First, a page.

In the 2006 Kinki Regional Fall Tournament, Osaka Toin managed a strong 2nd place finish and Nakata was a monster. In a quarterfinal game against Ohmi High School, Nakata blasted his 65th career home run, passing PL Gakuen legend Kazuhiro Kiyohara for 3rd place in Japanese high school baseball history. Kiyohara is still clinging to a professional career at the age of 39, with 525 home runs and a Hall of Fame career behind him. He rounded first and threw up a "guts pose", pumping his fist. Against Ichikawa High School of neighboring Hyogo Prefecture, the eye-popping outfielder launched a 1-2 slider 560 feet, which left Kimiidera Field, traveled over several houses, and landed in an irrigation ditch! His 66th career home run merited a special certificate from the stadium owner, showing his appreciation for the unprecedented feat as no ball had ever traveled remotely so far in the long history of the park.
Sho Nakata enters the 2007 season with a total of 68 home runs, tied with current Seibu Lions infielder, Hiroshi Hirao. Next on the list at 70 are Ryosuke Hirata, Nakata's Osaka Toin senior of two years and Chuinichi Dragons outfielder, and the Mariners' Kenji Johjima. At 74, SoftBank Hawks minor leaguer Ryuya Ina sits in 3rd place just 15 behind the two players tied for second place with 83, Takeya Nakamura (current Seibu 3B) and Ken Suzuki (aging Yakult infielder). Current Seibu reserve outfielder, Hiroyuki Oshima is the all-time leader with 86. It only seems a matter of time before Nakata holds that record with a two year average of 34 home runs, and only 18 ahead of him to tie Oshima. Oops. Make that 17. On March 12th, playing on the grounds of Osaka's Daito City Stadium, the Toin slugger crushed the first pitch of his first at bat in the first inning against Kyoto Ryoyo High School sending a high line drive over the left center field fence. Number 69 in his storybook career, and with only 11 days to go before the open of the 2007 Spring Koshien Tournament.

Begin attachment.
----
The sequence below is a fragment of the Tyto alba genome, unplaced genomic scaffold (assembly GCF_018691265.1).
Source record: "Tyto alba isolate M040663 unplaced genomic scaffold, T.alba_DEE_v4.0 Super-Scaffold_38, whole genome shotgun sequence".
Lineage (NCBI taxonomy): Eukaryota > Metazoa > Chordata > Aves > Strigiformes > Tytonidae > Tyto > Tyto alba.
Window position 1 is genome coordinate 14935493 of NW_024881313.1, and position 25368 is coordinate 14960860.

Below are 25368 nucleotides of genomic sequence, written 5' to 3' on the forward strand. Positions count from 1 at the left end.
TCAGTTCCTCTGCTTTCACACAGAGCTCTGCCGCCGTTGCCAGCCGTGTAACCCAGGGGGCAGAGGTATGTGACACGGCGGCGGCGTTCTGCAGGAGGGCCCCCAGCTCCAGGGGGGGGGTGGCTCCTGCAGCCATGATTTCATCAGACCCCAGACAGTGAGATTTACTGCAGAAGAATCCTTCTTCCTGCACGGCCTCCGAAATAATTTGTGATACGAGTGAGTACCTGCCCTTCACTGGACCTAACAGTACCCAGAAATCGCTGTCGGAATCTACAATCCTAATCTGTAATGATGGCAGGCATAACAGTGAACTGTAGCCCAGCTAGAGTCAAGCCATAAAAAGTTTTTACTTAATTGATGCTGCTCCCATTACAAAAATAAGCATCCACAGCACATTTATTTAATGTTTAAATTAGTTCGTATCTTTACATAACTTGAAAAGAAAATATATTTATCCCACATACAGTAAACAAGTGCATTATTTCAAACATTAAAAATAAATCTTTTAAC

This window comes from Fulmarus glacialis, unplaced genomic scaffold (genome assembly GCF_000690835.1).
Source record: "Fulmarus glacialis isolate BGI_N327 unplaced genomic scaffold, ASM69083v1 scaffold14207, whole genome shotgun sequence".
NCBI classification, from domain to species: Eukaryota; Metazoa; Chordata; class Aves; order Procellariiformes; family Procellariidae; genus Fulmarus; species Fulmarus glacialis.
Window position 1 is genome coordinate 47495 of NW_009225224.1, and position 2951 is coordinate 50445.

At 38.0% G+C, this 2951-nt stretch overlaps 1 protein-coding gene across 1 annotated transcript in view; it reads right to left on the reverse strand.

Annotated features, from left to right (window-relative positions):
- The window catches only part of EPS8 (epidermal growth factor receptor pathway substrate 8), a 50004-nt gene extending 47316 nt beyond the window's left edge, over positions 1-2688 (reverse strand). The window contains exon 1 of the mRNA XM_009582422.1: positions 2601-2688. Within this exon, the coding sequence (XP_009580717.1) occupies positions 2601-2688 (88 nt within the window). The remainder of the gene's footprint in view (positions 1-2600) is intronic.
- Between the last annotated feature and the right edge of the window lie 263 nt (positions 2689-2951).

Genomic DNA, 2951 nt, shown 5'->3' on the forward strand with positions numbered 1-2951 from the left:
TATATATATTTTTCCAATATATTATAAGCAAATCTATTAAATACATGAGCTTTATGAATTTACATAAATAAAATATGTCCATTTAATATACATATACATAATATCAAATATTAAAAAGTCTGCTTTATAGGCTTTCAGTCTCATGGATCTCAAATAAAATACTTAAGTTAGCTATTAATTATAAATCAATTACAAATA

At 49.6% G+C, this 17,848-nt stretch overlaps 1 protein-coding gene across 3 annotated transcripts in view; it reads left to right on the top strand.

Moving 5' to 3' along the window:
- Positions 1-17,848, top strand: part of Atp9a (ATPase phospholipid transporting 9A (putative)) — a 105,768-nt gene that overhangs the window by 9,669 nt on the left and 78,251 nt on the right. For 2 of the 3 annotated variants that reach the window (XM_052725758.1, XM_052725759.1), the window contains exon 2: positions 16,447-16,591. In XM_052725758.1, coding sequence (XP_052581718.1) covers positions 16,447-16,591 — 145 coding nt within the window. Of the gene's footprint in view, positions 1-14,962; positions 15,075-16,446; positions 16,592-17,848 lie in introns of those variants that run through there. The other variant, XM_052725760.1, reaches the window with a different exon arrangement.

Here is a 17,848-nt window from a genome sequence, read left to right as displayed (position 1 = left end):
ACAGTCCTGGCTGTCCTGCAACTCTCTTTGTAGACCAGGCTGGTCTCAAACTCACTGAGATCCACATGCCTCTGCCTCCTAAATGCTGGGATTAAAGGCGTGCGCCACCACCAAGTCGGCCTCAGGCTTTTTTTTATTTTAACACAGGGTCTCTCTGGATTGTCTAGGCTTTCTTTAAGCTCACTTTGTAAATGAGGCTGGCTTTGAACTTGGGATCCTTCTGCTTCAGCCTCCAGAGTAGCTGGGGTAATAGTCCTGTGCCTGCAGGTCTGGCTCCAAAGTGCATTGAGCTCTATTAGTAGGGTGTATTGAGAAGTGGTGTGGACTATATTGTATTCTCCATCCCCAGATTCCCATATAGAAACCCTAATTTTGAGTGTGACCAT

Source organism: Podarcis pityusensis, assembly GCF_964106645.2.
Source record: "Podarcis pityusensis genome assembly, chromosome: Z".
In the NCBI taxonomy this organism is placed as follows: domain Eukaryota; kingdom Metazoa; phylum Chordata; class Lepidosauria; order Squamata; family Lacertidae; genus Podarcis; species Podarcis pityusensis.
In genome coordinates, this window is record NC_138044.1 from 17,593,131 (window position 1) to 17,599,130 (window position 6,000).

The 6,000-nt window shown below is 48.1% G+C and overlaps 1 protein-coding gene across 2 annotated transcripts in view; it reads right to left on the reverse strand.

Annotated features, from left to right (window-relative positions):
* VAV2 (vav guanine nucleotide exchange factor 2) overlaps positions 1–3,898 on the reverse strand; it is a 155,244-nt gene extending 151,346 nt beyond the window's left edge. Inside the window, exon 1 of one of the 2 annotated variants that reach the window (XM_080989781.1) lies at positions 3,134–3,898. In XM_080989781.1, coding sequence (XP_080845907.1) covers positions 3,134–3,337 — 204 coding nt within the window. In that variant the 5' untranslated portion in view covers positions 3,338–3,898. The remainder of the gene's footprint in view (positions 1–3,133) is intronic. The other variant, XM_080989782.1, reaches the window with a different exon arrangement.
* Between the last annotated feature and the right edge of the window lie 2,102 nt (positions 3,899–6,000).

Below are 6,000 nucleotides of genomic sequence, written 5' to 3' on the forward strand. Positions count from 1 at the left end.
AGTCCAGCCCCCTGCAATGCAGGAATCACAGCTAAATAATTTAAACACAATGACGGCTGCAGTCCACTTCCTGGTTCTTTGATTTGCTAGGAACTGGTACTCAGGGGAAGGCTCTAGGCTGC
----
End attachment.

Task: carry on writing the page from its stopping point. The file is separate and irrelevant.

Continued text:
I'll keep you posted on Nakata's amazing run. He has been scouted already by the Minnesota Twins and more recently by the Mets' scout Isao Ojimi who apparently posted a report to his bosses in Flushing about the slugger. Ojimi has also been seen in attendance at a few Yuki Saito practices recently. It is almost certain that Nakata will be a pro in 2008. The NPB draft awaits him eagerly, and I'm quite certain that he will be the #1 pick. If he wants to sign a deal with a Major League club, that's certainly out there as well, but I wonder if any of the teams across the Pacific will ante up as much guaranteed money as the Japanese teams. Stay tuned.